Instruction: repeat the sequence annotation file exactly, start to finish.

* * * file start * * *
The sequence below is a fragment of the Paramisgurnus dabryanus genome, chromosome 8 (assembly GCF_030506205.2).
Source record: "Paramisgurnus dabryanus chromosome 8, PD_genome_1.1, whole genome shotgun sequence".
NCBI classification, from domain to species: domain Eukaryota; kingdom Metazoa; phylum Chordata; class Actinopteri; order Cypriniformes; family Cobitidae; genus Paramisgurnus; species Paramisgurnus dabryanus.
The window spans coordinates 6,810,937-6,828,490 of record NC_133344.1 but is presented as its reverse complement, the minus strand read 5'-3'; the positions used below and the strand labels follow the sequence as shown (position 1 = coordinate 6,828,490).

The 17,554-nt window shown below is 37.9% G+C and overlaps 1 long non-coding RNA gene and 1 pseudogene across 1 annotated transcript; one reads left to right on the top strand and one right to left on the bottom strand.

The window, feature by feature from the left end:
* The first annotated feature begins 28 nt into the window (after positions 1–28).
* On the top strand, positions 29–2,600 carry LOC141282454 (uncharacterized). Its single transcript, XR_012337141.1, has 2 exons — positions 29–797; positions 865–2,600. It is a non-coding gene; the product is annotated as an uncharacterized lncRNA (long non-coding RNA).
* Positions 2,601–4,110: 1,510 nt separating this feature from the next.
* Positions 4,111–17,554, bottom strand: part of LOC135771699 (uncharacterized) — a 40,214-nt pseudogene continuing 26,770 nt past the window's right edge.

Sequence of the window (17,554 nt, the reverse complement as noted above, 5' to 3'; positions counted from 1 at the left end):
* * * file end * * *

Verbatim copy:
The sequence below is a fragment of the Paramisgurnus dabryanus genome, chromosome 8 (assembly GCF_030506205.2).
Source record: "Paramisgurnus dabryanus chromosome 8, PD_genome_1.1, whole genome shotgun sequence".
NCBI classification, from domain to species: domain Eukaryota; kingdom Metazoa; phylum Chordata; class Actinopteri; order Cypriniformes; family Cobitidae; genus Paramisgurnus; species Paramisgurnus dabryanus.
The window spans coordinates 6,810,937-6,828,490 of record NC_133344.1 but is presented as its reverse complement, the minus strand read 5'-3'; the positions used below and the strand labels follow the sequence as shown (position 1 = coordinate 6,828,490).

The 17,554-nt window shown below is 37.9% G+C and overlaps 1 long non-coding RNA gene and 1 pseudogene across 1 annotated transcript; one reads left to right on the top strand and one right to left on the bottom strand.

The window, feature by feature from the left end:
* The first annotated feature begins 28 nt into the window (after positions 1–28).
* On the top strand, positions 29–2,600 carry LOC141282454 (uncharacterized). Its single transcript, XR_012337141.1, has 2 exons — positions 29–797; positions 865–2,600. It is a non-coding gene; the product is annotated as an uncharacterized lncRNA (long non-coding RNA).
* Positions 2,601–4,110: 1,510 nt separating this feature from the next.
* Positions 4,111–17,554, bottom strand: part of LOC135771699 (uncharacterized) — a 40,214-nt pseudogene continuing 26,770 nt past the window's right edge.

Sequence of the window (17,554 nt, the reverse complement as noted above, 5' to 3'; positions counted from 1 at the left end):